Dressing Up for Church
by Jim Wibberding | 21 January 2022 |
I hate church. For one reason.
I served as a pastor for seventeen years. I now serve as a professor at an Adventist college.
I still hate church.
All right, I am overstating the point, but the exaggeration tells the truth about my experience getting ready for church Sabbath after Sabbath after Sabbath.
You see, there’s this one thing. When I tell you what it is, I already know the responses. I have heard them before—throughout my four decades of church life.
I hate dressing up for church. That’s it. That’s the one thing, the fly in the ointment, the drain on my joy, the thing that tells me I am not enough and makes me want to stay home. I’m not good at it, and the formal version of me is not me.
As I write, I am sitting on my couch waiting to leave for church, with shoes that are too boxy, a belt that stiffens my waist, a collar that immobilizes my neck, pants that feel wrong against my skin, and a jacket that just isn’t me. But, they told me I should bring my best to God . . . and then they told me what the best version of me is.
Okay, okay, I hear the responses. As I told you, I have heard them all before—my whole life. It isn’t that I haven’t thought about them or that I am not committed to God. I am a people pleaser by nature—a middle-child diplomat—so I have thought about these concerns all too much.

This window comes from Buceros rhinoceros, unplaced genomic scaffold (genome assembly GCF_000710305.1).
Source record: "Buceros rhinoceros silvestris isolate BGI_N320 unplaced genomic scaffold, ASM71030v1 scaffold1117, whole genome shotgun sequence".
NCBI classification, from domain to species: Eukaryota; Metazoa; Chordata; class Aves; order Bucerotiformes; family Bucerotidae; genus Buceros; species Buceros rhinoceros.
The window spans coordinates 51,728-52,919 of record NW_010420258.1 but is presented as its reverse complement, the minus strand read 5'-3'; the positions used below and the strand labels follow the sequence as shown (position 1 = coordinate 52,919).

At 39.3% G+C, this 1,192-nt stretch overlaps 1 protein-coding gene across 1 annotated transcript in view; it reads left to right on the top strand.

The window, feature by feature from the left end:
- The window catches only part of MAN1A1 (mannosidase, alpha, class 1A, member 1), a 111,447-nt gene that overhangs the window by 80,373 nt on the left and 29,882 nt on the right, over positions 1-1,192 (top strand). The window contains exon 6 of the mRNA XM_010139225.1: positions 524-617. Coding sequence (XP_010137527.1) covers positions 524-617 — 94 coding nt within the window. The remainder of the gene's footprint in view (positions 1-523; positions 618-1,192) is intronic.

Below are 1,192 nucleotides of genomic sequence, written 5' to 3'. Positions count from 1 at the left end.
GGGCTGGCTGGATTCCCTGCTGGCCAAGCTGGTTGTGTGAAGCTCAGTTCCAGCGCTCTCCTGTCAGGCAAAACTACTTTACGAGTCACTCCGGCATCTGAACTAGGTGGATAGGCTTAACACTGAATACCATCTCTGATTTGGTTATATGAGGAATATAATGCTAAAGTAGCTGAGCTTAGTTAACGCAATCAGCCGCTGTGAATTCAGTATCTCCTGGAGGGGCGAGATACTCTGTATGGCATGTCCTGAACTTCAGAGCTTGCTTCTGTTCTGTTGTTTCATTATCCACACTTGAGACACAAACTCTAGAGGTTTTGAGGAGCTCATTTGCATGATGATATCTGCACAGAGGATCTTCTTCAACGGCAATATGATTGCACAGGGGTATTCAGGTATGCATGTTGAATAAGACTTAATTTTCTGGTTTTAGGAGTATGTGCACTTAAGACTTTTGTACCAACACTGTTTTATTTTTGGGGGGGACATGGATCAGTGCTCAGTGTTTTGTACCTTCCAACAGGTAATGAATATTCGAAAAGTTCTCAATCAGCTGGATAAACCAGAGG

As for commitment, I have given my life to serving God through the church. You can bet I have tried to conform so that I won’t be the problem. But… I think that’s the problem.
The voices I try to appease by conforming—by “dressing appropriately for church”—say too many things that ought not to be said. Those of us who have let those voices teach us to hate church need to speak up. I, for one, need to shed the fear those voices inspire that I am just not good enough, so I have the courage to share a different view.